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From Sylvain Wallez <>
Subject Re: Why is FlowInterpreter SingleThreaded?
Date Tue, 21 Oct 2003 07:59:23 GMT
Ugo Cei wrote:

> Sylvain Wallez wrote:
>> After looking carefully, the interpreter must be SingleThreaded, even 
>> if thread safe...
>> This is because although an intepreter can handle concurrent 
>> requests, each sitemap must have a different instance, since the 
>> interpreter holds the scripts defined in a <map:flow> statement.
>> So if the interpreter is made ThreadSafe, a unique instance will 
>> exist for the whole system, and will mix all script definitions and 
>> script global variables. Making it SingleThreaded ensures each 
>> sitemap will have its own instance. It seems hacky, but I don't see 
>> what other means we have to achieve this...
> Well, it depends. Personally, I never used subsitemaps to host 
> different applications inside the same Cocoon instance. It's much more 
> trouble than it's worth, IMHO. You have one WEB-INF, one cocoon.xconf 
> and it's too easy for one application to step onto the toes of all the 
> others.
> OTOH, I do use subsitemaps to logically partition my applications in 
> several modules, as soon as the sitemap grows beyond a handful of 
> matchers. But in that case, it seems logical for subsitemaps to share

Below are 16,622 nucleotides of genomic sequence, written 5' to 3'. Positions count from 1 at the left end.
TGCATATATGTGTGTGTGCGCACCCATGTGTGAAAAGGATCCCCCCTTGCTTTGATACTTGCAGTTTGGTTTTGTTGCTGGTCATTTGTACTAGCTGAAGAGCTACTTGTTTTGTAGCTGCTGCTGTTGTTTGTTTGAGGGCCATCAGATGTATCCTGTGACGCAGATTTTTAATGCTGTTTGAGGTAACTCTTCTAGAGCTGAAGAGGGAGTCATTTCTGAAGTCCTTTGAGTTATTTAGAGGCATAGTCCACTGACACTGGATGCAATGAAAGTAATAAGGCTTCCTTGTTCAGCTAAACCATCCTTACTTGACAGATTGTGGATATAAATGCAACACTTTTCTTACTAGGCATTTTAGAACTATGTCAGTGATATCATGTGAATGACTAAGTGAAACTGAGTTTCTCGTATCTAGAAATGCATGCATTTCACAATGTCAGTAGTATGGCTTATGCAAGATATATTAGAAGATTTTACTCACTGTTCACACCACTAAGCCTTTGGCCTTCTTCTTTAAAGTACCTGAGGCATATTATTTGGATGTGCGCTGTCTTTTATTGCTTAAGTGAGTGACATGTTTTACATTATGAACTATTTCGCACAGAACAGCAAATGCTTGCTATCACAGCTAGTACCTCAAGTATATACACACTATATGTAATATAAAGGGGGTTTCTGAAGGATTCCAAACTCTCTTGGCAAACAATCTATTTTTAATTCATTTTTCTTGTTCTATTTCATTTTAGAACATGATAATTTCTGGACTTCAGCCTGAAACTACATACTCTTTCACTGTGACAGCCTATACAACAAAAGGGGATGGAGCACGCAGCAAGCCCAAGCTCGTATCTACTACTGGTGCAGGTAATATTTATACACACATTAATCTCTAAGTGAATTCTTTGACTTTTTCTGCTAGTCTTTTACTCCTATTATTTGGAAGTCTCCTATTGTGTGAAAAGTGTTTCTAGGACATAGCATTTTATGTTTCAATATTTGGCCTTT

> scripts and global variables (like, for instance, a handle to the 
> user's identity after authentication, otherwise you'd end up 
> authenticating once for each subsitemap).

I understand your concern, but you have to consider cases where a single 
Cocoon application is composed of several modules, each having its own 
sitemap and flow. Having scripts and global scope shared between these 
modules can lead to naming conflicts. And this will be even more a 
problem with blocks.

So my opinion is that if some independent modules in an application have 
to share some data, we have to use the "good old" session attributes. 
The attribute names then become the communication contract between the 
various modules.

But the authentication example above also shows that the problem is not 
only related to sharing data, but also common flows and their associated 
views (the whole login process).

> In the end, maybe it would be useful to be able to specify the kind of 
> interpreter you really want, using something like:
> <map:flow language="javascript" shared="yes|no"> 

Or should this shared flag be on a script, allowing to keep some 
functions and variables sitemap-private:
  <map:script src="module-specific-script.js"/>
  <map:script src="context://authentication.js" shared="true"/>

> But I really don't know how hard this would be.



Sylvain Wallez                                  Anyware Technologies 
{ XML, Java, Cocoon, OpenSource }*{ Training, Consulting, Projects }
Orixo, the opensource XML business alliance  -

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